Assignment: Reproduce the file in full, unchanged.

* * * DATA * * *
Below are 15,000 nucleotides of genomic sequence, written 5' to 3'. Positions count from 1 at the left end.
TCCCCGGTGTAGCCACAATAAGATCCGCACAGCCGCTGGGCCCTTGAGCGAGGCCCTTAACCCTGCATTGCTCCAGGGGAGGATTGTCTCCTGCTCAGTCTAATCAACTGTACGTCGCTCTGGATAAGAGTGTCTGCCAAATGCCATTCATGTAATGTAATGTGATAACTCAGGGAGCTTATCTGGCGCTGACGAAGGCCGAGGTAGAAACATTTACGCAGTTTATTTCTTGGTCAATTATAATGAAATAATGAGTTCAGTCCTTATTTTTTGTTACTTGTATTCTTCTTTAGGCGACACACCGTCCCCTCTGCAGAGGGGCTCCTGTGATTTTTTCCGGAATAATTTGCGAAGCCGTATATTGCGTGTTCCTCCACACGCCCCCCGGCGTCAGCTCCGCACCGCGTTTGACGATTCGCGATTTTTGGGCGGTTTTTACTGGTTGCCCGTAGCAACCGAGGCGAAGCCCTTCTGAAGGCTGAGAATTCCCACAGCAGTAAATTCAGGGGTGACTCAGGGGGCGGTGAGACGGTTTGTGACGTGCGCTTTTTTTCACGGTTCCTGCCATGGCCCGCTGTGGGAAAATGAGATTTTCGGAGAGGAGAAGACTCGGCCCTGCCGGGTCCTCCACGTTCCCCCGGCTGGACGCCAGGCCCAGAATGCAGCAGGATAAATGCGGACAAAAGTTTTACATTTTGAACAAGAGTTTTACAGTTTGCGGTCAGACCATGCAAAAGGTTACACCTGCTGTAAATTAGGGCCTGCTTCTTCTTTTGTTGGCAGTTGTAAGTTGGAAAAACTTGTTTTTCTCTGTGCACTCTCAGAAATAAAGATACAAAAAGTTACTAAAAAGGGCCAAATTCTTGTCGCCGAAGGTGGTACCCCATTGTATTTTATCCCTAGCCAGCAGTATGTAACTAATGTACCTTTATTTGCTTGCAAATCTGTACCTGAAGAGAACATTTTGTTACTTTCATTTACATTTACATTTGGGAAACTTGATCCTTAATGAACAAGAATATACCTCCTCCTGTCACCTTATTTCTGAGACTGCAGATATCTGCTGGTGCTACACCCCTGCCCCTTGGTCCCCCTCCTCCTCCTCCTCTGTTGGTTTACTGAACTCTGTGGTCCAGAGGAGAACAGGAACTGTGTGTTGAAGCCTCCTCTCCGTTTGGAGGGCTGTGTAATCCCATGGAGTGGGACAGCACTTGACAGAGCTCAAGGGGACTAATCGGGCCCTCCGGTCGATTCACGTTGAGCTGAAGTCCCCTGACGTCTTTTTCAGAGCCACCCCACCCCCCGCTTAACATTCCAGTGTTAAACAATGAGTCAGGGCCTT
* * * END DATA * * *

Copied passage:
Below are 15,000 nucleotides of genomic sequence, written 5' to 3'. Positions count from 1 at the left end.
TCCCCGGTGTAGCCACAATAAGATCCGCACAGCCGCTGGGCCCTTGAGCGAGGCCCTTAACCCTGCATTGCTCCAGGGGAGGATTGTCTCCTGCTCAGTCTAATCAACTGTACGTCGCTCTGGATAAGAGTGTCTGCCAAATGCCATTCATGTAATGTAATGTGATAACTCAGGGAGCTTATCTGGCGCTGACGAAGGCCGAGGTAGAAACATTTACGCAGTTTATTTCTTGGTCAATTATAATGAAATAATGAGTTCAGTCCTTATTTTTTGTTACTTGTATTCTTCTTTAGGCGACACACCGTCCCCTCTGCAGAGGGGCTCCTGTGATTTTTTCCGGAATAATTTGCGAAGCCGTATATTGCGTGTTCCTCCACACGCCCCCCGGCGTCAGCTCCGCACCGCGTTTGACGATTCGCGATTTTTGGGCGGTTTTTACTGGTTGCCCGTAGCAACCGAGGCGAAGCCCTTCTGAAGGCTGAGAATTCCCACAGCAGTAAATTCAGGGGTGACTCAGGGGGCGGTGAGACGGTTTGTGACGTGCGCTTTTTTTCACGGTTCCTGCCATGGCCCGCTGTGGGAAAATGAGATTTTCGGAGAGGAGAAGACTCGGCCCTGCCGGGTCCTCCACGTTCCCCCGGCTGGACGCCAGGCCCAGAATGCAGCAGGATAAATGCGGACAAAAGTTTTACATTTTGAACAAGAGTTTTACAGTTTGCGGTCAGACCATGCAAAAGGTTACACCTGCTGTAAATTAGGGCCTGCTTCTTCTTTTGTTGGCAGTTGTAAGTTGGAAAAACTTGTTTTTCTCTGTGCACTCTCAGAAATAAAGATACAAAAAGTTACTAAAAAGGGCCAAATTCTTGTCGCCGAAGGTGGTACCCCATTGTATTTTATCCCTAGCCAGCAGTATGTAACTAATGTACCTTTATTTGCTTGCAAATCTGTACCTGAAGAGAACATTTTGTTACTTTCATTTACATTTACATTTGGGAAACTTGATCCTTAATGAACAAGAATATACCTCCTCCTGTCACCTTATTTCTGAGACTGCAGATATCTGCTGGTGCTACACCCCTGCCCCTTGGTCCCCCTCCTCCTCCTCCTCTGTTGGTTTACTGAACTCTGTGGTCCAGAGGAGAACAGGAACTGTGTGTTGAAGCCTCCTCTCCGTTTGGAGGGCTGTGTAATCCCATGGAGTGGGACAGCACTTGACAGAGCTCAAGGGGACTAATCGGGCCCTCCGGTCGATTCACGTTGAGCTGAAGTCCCCTGACGTCTTTTTCAGAGCCACCCCACCCCCCGCTTAACATTCCAGTGTTAAACAATGAGTCAGGGCCTT